But with a handsome helicopter pilot staying next door, Leah can’t help but think she might have a few distractions of her own to deal with…

A glorious summer read, for you to devour in one sitting – perfect for fans of Katie Fforde, Carole Matthews and Trisha Ashley.

 

As a member of Sue’s street team, we know that Sue takes her research very seriously! – I was so jealous of her helicopter flight that she did especially for this book. I can’t wait to find out how this storyline develops!

 

 

Just For the Holidays is available for pre-order from Amazon UK, Waterstones and other book retailers in both ebook and/or paperback format

 

Published by Orenda Books

ebook: 20 February 2017   | Paperback 30 March 2017

 

Deadly Game is the second book in the Robert Finlay crime series, Wicked Game being the first and published in 2015, also by Orenda. It’s a pleasure to be taking part in the blog tour alongside the lovely Emma from damppebbles and I’d like to welcome Matt to the blog with a guest post.

Modern slavery, closer than you think

by Matt Johnson

To many, the word ‘slavery’ conjures up a picture of people in chains, abducted and forcibly transported against their will to work on plantations across the world. Today, in a town, a street or a home near you, modern slavery is taking place under our very noses.

Just recently in the news, we heard about the Oxford and Rochdale cases which involved British girls trafficked within the UK for sexual exploitation.But although sex trafficking makes the headlines, modern slavery is just as prominent in forced labour and domestic servitude.

During my research for Deadly Game, I travelled to Romania to learn about the routes used to move young women from their villages to work in places where they think they are heading for a better life. This is one thing I learned that all victims share. They think they are heading to a better job, for a more interesting life or for an education. Whatever the reason, they all share one thing – they are travelling to something they believe is better than they are leaving behind.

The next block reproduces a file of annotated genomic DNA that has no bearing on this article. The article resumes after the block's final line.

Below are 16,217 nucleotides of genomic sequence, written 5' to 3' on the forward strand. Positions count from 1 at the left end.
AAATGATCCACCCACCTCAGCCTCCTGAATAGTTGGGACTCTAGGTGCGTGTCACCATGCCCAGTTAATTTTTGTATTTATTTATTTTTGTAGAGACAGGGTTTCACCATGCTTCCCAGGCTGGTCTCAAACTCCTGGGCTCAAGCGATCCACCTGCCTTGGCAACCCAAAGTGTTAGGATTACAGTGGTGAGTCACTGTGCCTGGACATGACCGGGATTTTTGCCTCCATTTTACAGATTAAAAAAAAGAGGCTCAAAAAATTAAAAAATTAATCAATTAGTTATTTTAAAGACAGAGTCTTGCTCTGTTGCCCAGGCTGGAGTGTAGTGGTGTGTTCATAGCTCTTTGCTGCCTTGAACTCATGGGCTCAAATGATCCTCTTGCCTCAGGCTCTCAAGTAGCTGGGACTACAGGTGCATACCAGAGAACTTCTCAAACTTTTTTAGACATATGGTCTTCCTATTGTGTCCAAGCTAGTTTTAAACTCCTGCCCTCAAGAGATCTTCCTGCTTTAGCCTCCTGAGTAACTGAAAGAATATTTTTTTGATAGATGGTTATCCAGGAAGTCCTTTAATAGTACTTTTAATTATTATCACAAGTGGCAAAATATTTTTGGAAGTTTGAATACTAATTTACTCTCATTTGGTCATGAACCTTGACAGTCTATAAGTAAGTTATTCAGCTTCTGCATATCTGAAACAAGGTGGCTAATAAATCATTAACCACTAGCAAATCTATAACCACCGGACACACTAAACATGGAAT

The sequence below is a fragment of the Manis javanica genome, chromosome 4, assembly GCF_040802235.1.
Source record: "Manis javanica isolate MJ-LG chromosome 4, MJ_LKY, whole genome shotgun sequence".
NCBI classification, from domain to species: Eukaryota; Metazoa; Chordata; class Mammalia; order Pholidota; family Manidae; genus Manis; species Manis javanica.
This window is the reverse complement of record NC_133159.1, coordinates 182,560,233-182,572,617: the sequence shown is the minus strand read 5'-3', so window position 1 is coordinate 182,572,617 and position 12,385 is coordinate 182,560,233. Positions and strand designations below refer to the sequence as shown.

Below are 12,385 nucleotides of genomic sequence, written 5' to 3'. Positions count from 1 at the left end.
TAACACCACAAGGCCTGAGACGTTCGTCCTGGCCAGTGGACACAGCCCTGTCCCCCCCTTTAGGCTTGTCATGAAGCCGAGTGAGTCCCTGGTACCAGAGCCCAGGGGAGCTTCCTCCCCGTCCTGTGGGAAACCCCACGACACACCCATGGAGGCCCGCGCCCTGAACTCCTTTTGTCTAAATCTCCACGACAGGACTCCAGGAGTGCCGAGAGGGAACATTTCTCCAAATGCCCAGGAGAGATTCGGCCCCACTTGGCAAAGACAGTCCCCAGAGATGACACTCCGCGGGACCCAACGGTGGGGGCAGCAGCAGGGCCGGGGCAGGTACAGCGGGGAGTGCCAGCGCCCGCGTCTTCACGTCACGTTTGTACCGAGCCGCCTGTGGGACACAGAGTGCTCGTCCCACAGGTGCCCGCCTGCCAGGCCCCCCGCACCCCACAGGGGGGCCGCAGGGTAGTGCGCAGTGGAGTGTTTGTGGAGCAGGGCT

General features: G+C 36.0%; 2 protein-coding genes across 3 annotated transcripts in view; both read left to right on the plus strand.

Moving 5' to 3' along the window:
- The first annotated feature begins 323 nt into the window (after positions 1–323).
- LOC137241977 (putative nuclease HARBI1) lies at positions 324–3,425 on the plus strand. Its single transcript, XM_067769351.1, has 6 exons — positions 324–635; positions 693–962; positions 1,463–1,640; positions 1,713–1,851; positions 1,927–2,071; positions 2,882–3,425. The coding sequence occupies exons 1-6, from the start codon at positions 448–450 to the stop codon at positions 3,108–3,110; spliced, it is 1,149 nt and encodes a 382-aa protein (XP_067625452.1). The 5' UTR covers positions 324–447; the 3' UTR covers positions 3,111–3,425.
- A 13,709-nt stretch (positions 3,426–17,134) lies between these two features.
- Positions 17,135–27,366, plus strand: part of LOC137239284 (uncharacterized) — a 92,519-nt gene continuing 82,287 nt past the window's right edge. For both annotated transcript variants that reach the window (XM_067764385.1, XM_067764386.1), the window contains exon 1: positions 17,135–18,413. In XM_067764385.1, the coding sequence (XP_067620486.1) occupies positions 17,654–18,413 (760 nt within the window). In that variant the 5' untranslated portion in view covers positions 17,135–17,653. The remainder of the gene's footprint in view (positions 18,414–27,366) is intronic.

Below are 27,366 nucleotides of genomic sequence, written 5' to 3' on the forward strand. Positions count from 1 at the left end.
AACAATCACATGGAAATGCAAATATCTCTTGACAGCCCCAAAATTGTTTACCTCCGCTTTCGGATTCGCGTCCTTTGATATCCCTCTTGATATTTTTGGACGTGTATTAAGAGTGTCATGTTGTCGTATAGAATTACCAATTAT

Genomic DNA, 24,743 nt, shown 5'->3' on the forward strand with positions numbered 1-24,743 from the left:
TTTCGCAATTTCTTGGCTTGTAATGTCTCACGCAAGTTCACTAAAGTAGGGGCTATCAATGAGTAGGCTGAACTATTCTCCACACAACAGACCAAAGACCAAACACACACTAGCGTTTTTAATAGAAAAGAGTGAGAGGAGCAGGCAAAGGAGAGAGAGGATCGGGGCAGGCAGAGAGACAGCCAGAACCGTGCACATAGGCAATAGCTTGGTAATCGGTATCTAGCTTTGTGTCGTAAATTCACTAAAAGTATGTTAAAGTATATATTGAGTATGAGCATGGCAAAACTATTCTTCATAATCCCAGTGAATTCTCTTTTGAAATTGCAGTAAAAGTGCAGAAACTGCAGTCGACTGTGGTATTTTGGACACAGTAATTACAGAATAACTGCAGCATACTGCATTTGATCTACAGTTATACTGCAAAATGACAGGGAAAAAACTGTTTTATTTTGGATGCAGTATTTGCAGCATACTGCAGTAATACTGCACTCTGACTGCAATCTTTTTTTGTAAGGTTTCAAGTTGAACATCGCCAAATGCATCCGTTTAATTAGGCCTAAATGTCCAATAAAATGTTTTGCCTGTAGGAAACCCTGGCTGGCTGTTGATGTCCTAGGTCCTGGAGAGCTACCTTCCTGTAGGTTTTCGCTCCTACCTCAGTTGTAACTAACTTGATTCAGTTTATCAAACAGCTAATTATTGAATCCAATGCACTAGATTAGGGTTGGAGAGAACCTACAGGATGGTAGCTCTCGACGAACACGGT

In the UK, the slave trade was outlawed and abolished in the 19th Century. After that, a person holding slaves could be prosecuted for offences such as false imprisonment, assault and – in more modern times – under Health and Safety legislation.

 

It was only in 2004 that an offence was created of trafficking people into the UK for the purpose of forced labour, and it wasn’t until 2009, when the Coroners and Justice Act came into being, that an offence of holding a person in slavery or servitude was created. A similar offence also covers requiring a person to perform forced or compulsory labour and, for each offence, our prosecuting authorities have to prove that the accused knew, or ought to have known, that the victim was being held or forced to work against their will.

Deadly Game starts in Romania, and is based on a gang who move young women from their homes to work in the sex-trade. Although fiction, the story has a sound basis in fact.

Sex slavery isn’t a new concept to Europe. In World War II, the Nazis set up ‘Joy Divisions’ in concentration camps that were filled with young Jewish women. These brothels were frequented by both the soldiers and the co-operative non-Jewish inmates. Across Europe, the German Army also set up many ‘Soldattenbordell’ where local women were forced into providing unpaid sexual services in return for avoiding the camps. Mass kidnapping raids were carried out in countries such as Poland, where young women were rounded up and then transported to become entertainment for the troops.